Homogeneous, linear ODEs of the form $$\mathrm{f}^{(n)}(x)+a_{n-1}\mathrm{f}^{(n-1)}(x)+\cdots+a_1\mathrm{f}'(x)+a_0\mathrm{f}(x)=0$$ where each $a_i \in \mathbb{R}$ are known to have "solution spaces" of dimension $n$.

For example, the first order ODE $$\mathrm{f}'(x)+\mathrm{f}(x)=0$$ has the solution space $\mathrm{f}(x)=k\,\mathrm{e}^{-x}$ which is spanned by $\mathrm{e}^{-x}$. The second order ODE $$\mathrm{f}''(x)+\mathrm{f}(x)=0$$ has the solution space $\mathrm{f}(x)=a\sin x + b\cos x$ which is spanned by $\sin x$ and $\cos x$.

What is the name of this result, and can someone please recommend a good on-line reference?


This is the uniqueness theorem for linear differential equations. It is usually proved by variation of parameters using Wronskians, as is done below The proof below easily generalizes to higher order. An analogous proof works also for difference equations (recurrences).

Theorem $\ $ If $\rm\:f,g,h\: $ are solutions on an interval I of

$$\rm y'' =\ p\ y' + q\ y,\ \ \ \ p,q\ \ continuous\ on\ I $$

and the Wronskian $\rm\ \ W = g\:h'-g'h \ne 0\:$ for all $\rm\:x\in I$

then $\,\exists\,$ constants $\rm\: c,d\:$ such that $\rm\: f = c\: g + d\: h\:$ on $\rm\,I.$

Proof $\ $ The equations $[0],[1]$ below have unique solution $\rm\:(c,d)\:$ via det $\rm = W \ne 0\:$ on $\rm\,I.$

$\rm[0]\qquad f\ =\ c\: g \: + d\: h $

$\rm[1]\qquad f' =\ c\: g' + d\: h'$

Now $\rm\:q\:[0] + p\:[1]\ $ yields, $ $ on $ $ LHS: $\rm\,\ q\:f+p\:f'\: =\ f'',\ $ similar on RHS below

$\rm[2]\qquad f'' =\ c\: g'' + d\: h''\ $ via RHS: $\rm\ \, q\:g+p\:g'\: =\ g'',\,\ \ q\:h+p\:h'\: =\ h''$

$\rm[3]\qquad 0\ =\ c'\:g \:+ d'\:h\:\ \ $ via $\ \ [0]'-[1]$

$\rm[4]\qquad 0\ =\ c'\:g' + d'\:h'\ \ $ via $\ \ [1]'-[2]$

$[3],[4]\:$ have solution $\rm\:(c',d') = (0,0),\:$ which is unique by $\rm\ det = W = g\:h'-g'\:h \ne 0\:$ on $\rm\,I.\:$ Therefore $\rm\:c,d\:$ are constants. $\ \ $ QED


L. E. Pursell. A simple uniqueness theory for ordinary linear homogeneous differential equations, Amer. Math. Monthly, 74, 1967, 47-50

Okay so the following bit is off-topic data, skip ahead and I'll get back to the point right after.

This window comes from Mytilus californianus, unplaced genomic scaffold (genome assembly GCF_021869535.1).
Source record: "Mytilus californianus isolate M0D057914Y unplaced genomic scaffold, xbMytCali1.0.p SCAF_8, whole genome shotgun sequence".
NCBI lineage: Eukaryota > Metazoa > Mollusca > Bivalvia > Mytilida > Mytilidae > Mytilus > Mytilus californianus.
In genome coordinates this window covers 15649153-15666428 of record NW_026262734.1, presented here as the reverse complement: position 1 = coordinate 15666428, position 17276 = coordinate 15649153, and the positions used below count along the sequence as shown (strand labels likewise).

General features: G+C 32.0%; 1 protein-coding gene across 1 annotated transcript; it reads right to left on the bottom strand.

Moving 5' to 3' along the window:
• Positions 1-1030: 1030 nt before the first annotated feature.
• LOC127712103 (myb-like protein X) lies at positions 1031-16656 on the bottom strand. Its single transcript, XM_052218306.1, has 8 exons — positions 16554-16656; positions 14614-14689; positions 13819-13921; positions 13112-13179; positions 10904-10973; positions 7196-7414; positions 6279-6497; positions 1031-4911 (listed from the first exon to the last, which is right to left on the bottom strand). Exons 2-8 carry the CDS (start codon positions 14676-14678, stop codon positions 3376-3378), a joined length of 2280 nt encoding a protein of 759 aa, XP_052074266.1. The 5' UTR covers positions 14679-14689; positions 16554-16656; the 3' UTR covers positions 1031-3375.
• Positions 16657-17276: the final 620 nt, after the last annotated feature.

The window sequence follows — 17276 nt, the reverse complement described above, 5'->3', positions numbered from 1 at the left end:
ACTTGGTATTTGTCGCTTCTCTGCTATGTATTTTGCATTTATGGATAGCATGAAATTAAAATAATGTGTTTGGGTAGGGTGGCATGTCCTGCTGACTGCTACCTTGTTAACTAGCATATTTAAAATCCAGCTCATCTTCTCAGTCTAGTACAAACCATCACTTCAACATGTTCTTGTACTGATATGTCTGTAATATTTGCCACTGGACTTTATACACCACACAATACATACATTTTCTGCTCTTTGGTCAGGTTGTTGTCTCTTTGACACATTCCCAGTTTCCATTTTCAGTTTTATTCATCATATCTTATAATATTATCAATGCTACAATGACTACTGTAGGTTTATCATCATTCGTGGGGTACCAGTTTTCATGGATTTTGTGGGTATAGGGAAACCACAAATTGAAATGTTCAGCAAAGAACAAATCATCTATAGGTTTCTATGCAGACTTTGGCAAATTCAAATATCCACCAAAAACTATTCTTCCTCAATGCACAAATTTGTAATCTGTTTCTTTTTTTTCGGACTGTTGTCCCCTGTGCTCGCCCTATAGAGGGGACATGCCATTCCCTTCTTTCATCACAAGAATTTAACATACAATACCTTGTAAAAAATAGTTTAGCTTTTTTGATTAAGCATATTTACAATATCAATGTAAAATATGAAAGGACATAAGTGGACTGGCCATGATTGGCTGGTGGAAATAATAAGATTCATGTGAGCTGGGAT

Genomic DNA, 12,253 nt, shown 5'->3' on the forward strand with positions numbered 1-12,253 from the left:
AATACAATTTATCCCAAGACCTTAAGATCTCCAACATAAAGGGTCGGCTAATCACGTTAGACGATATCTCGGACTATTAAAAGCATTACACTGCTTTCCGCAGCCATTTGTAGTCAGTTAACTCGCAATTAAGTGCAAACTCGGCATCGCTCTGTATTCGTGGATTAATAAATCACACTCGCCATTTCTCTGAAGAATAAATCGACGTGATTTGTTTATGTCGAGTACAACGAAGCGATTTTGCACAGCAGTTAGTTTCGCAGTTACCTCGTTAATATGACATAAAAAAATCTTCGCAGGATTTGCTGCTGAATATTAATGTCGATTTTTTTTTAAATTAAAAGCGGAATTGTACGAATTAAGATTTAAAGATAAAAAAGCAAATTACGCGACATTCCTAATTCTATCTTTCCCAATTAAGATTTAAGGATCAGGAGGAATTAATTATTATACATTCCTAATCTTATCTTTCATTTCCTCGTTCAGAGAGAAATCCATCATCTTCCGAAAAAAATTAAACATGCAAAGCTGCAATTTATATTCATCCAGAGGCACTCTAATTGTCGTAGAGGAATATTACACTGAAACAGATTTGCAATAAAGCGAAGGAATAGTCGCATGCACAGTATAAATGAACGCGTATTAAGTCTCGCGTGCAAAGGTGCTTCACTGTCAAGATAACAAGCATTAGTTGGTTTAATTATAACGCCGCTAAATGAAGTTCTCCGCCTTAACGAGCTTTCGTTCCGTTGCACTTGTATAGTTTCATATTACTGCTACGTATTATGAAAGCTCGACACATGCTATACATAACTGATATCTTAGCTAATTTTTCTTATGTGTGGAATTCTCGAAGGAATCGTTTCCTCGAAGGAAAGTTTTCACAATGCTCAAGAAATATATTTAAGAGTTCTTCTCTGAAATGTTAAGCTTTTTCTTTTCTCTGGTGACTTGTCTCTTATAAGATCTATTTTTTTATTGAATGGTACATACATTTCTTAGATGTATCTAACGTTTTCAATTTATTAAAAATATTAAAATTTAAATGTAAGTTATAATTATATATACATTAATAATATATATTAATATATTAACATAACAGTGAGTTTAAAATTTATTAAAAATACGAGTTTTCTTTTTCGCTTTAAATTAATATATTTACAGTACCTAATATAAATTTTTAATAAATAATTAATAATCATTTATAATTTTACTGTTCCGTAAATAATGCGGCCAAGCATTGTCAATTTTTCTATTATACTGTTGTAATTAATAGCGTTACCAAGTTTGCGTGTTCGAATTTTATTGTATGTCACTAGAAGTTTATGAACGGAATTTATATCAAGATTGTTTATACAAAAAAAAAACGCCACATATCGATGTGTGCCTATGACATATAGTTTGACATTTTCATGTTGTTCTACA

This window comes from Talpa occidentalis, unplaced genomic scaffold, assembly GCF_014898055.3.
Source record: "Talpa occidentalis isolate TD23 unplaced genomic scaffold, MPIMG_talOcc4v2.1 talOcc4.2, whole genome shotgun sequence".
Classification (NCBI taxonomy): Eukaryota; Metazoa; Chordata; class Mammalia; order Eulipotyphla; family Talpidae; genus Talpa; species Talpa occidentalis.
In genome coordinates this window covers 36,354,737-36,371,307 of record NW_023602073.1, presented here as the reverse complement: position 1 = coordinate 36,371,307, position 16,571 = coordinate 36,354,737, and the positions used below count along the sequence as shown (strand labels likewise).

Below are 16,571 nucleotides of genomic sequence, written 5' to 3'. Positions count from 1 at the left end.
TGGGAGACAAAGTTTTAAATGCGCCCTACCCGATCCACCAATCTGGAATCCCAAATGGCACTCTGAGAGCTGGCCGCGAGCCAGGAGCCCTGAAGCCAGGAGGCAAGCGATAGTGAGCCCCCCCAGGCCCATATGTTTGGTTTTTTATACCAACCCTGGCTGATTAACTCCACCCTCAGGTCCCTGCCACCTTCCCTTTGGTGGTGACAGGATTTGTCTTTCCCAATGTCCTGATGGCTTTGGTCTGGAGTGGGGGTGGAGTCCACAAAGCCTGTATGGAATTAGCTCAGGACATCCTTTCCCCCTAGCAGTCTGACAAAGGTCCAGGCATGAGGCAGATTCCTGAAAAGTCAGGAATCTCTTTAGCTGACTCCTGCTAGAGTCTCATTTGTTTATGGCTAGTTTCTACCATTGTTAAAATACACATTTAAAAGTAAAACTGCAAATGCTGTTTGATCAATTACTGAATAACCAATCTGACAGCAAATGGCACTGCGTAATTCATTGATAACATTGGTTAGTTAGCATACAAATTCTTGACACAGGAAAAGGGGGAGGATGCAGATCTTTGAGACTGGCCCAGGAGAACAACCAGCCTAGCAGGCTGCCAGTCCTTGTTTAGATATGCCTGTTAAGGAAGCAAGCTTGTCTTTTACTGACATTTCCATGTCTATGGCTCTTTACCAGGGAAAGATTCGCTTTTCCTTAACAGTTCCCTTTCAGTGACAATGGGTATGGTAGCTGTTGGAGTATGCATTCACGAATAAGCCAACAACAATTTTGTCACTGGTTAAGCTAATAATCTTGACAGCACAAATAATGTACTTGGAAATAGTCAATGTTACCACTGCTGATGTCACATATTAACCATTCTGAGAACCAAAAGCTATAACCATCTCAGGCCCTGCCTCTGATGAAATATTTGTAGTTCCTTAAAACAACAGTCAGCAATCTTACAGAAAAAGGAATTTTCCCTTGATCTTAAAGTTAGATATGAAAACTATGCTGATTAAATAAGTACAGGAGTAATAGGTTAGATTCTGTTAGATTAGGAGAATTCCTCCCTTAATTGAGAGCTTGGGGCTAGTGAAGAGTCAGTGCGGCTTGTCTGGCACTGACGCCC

Variation of Parameters:
https://planetmath.org/variationofparameters http://ltcconline.net/greenl/courses/204/appsHigherOrder/variationHigher.htm

Marius van der Put. Symbolic analysis of differential equations.

This post: 2003-11-12, There are no other solutions... how to prove it?

The above post is excerpted from my sci.math post on Apr 27 2004 in the thread "number of indep. soloutions to diffyqs?" (sic)


The solution space $\mathscr X$ of $$ \mathrm{f}^{(n)}(x)+a_{n-1}\mathrm{f}^{(n-1)}(x)+\cdots+a_1\mathrm{f}'(x)+a_0\mathrm{f}(x)=0, $$ is an $n-$dimensional subspace of $C^\infty(\mathbb R)$.

I can only think of rather advanced textbooks for reference. The one I prefer is the textbook of Hartmann.

The best way to show that $\mathscr X$ is $n-$dimensional is the following:

a. For every $\xi_1,\ldots,\xi_n$ the initial value problem $$ \mathrm{f}^{(n)}(x)+a_{n-1}\mathrm{f}^{(n-1)}(x)+\cdots+a_1\mathrm{f}'(x)+a_0\mathrm{f}(x)=0, \quad f^{(0)}=\xi_1,\ldots,f^{(n-1)}(0)=\xi_{n}, $$ possesses a unique, and global solution $\varphi=\varphi(t;\xi_1,\ldots,\xi_n)$, which is linear with respect to $\xi_1,\ldots,\xi_n$, and hence $$ \varphi(t;\xi_1,\ldots,\xi_n)=\sum_{k=1}^n\xi_k\varphi(t;\delta_{1k},\ldots,\delta_{1n}) =\sum_{k=1}\xi_k\varphi_k(t). $$ So, these $\varphi_1,\ldots,\varphi_n$ span $\mathscr X$. They are linearly dependent because if $$ c_1\varphi_1(t)+\cdots+c_n\varphi_n(t)=0, \quad \text{for all $t$}, $$ then $$ \varphi(t;c_1,\ldots,c_n)=c_1\varphi_1(t)+\cdots+c_n\varphi_n(t)=0, \quad \text{for all $t$}, $$ and thus for every $k=1,\ldots,n$ we would have $\varphi^{(k-1)}(0;c_1,\ldots,c_n)=0$. But $$ \varphi^{(k-1)}(0;c_1,\ldots,c_n)=c_k. $$

  • $\begingroup$ Thank you for your answer. I wish that I could give it more that one up-vote. First question: how can we be sure that the solutions must all be smooth functions? (I am inclined to believe the statement because all of my "counter examples" require non-linear operations.) $\endgroup$ Jan 21 '14 at 18:49

Your Answer

By clicking “Post Your Answer”, you agree to our terms of service, privacy policy and cookie policy

Not the answer you're looking for? Browse other questions tagged or ask your own question.